Wearing It Well

I’ve been thinking a lot lately about changing my career. With the way my 401k is performing, retirement seems to be an extremely elusive goal - at least as far as my bank account is concerned. I need a job that will pay me huge amounts of money, crazy money, and I need to start looking now. If not, I will have to continue my working career well into my 80s or possibly even my 90s. Desperate times call for desperate measures.

Airline pilot. That’s the ticket. I’m sure they probably make well over 200k a year if they are connected with a major airline. Sure, my eyesight isn’t what it used to be and I know nothing at all about flying a jumbo jet, but I can’t let a few tiny little details stop me. True, I’ve never had training as a pilot, but I do recall one time where a friend of mine let me take the controls of a Piper Seneca II while we were airborne en route to Sylacauga a few years back. So I’ve actually (kinda) flown a plane - for a few short seconds, anyway.

I’ve read biographical sketches on some very fine pilots, too. My favorites were Eddie Rickenbacker and John Glenn. I can share many details about their flying exploits as well as their personal lives – they were both exceptional pilots. Eddie cut his teeth during the bi-plane era, while John used his fighter jet experience to propel himself into the space program during its infancy back in the 1950’s and 1960’s. A few good men, they were, with the right stuff. And they were both aviation pioneers in their own right.

Now that I’ve mentioned it, I have also become acquainted with quite a few aeronautical terms in my reading. I know words like yaw and pitch, turbulence, and the deck. With a little brushing up on my part, I should be able to really talk the talk. If I completely immerse and apply myself, I might just be able to convince others of what a fine pilot I am.

Once while we were flying to Sylacauga, my pilot-friend showed me the flight plan and explained it to me. I’ll admit I did not really pay close attention to it at the time, but I know what it was for. To get to your destination, you have to have a flight plan filed with the proper authorities, and flying without one is a punishable offense. I know what a flight plan looks like and, most importantly, I know where to sign it. Surely that will be enough to impress any future, prospective employer.

And here’s the capper: A few years ago I did a little genealogical study on my family’s history. Guess what? Listed in the archives right around the beginning of the last century, via a far-off cousin, my family was related to none other than Orville and Wilbur Wright! That’s right (no pun intended), I even have the proper blood line to be a commercial aviator. At this point I feel as though it’s a shoo-in for me to be very soon flying the friendly skies as a pilot, thundering my 747 or 757 across the globe to the applause of millions of friendly sky travelers, and receiving a substantial pay check to boot. I’m getting chills just thinking about it.

Oh, you say, there’s a problem? What? No degree from an accredited school? No actual experience? No… license?

What do you know? Who are you to rain on my well-thought-out parade?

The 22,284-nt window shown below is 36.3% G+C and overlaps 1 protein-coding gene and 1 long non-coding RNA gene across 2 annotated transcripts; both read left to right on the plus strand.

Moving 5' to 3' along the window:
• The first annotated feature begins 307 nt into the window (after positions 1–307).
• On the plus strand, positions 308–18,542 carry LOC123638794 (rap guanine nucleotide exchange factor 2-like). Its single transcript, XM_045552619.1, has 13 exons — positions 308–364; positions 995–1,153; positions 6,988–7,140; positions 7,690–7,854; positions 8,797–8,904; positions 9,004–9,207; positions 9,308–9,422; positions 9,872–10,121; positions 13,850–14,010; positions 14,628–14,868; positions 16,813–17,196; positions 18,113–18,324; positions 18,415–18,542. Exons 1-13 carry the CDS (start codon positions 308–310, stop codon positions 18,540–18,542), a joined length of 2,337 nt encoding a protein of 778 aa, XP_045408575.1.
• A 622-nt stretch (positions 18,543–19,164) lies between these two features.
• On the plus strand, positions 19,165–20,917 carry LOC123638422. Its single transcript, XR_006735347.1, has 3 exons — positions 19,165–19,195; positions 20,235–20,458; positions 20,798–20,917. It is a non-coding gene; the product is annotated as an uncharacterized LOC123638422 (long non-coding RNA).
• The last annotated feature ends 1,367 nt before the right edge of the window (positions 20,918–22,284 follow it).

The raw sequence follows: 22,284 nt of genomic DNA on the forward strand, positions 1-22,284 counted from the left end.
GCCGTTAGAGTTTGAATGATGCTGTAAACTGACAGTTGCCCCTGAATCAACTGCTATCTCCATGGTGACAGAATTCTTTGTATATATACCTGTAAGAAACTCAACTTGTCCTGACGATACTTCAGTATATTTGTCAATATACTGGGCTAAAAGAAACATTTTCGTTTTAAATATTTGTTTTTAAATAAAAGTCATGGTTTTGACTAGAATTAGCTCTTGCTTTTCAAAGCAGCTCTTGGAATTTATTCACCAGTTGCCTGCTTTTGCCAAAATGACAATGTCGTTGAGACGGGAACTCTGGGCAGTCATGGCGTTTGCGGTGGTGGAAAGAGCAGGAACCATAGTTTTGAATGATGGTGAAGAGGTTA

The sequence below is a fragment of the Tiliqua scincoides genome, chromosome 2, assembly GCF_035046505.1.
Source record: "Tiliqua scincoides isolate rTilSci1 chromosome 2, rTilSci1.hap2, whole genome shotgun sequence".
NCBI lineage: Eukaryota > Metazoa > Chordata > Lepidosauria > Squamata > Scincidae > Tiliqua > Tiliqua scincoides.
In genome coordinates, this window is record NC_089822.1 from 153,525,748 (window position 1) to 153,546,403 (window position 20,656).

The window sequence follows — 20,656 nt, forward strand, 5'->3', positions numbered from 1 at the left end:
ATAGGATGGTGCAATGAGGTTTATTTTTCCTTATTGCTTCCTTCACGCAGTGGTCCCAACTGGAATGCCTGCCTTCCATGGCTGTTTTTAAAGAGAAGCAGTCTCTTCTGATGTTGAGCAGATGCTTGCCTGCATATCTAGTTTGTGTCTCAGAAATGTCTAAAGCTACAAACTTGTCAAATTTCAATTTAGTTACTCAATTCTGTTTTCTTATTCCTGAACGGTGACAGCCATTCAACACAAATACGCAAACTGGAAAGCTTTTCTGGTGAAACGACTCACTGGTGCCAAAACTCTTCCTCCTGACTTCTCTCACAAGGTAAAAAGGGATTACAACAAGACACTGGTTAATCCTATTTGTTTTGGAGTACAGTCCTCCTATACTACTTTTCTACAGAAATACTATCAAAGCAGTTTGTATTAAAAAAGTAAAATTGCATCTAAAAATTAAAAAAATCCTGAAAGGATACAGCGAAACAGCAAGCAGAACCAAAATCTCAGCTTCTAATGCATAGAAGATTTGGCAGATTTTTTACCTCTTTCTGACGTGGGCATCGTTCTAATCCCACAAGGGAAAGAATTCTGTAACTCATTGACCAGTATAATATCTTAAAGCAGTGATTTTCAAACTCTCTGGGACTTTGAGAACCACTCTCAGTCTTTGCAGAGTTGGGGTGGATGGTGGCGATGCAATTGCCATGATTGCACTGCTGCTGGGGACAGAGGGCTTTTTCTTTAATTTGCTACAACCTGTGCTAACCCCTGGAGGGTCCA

I can talk the talk, and I have the lineage. I’ve studied the lives of pilots and what is even more; I look good in a uniform due to my younger years in the military. Believe me, I can wear it well.

(Sigh) On second thought, I guess you’re right. There are steps that need to be taken, and talking the talk is not the same as actually walking the walk. I can’t become an airline pilot based on lineage or knowledge of the lives of historical pilots. It’s ludicrous to think that way. And though I can buy a uniform at a costume store, and wear it well enough to actually look like a pilot and might even fool a few people in the process, I’ll still be a cheap imitation. I can know the nuances of a flight plan, and throw in a few words from the pilot jargon handbook, but the problem will arise when I actually get behind the wheel and find myself face-to-face with all of those buttons and switches. At that point even I will have to admit I am lost as a goose in the cockpit. The game will be over. An epic fail will result, as my youngest son would say.

This sounds preposterous and it should, not only in the realm of aviation, but in the spiritual world as well. I also cannot be born again based upon my knowledge of the lives of other Christians, and I can’t merely put on a good show by saying and doing all the right things. In doing so, although I might fool others, I cannot fool G_d. By the same token, salvation cannot be gained through my family or by my relatives; it is something I have to do on my own. Jesus described it like this: “This people draweth nigh unto me with their mouth, and honoureth me with their lips; but their heart is far from me.”

Salvation must be a personal commitment to Jesus Christ. There is no other way and there is no secret, hidden short cut to achieve it otherwise. Saying the right things over and over, attending church on a regular basis, and talking about G_d to all who will listen is not enough. It has to be personal and from the heart. It’s about losing your will and giving in to His will, and accepting the salvation that He so readily offers to each and every one of us.

Guess I’ll just stick to being an engineer and depend on Him to handle those things in the future that I cannot control. That’s a much better career plan.

1 comment:

  1. I've always believed that 'any comment is a good comment'. I'm not totally sure anymore....uh...thanks!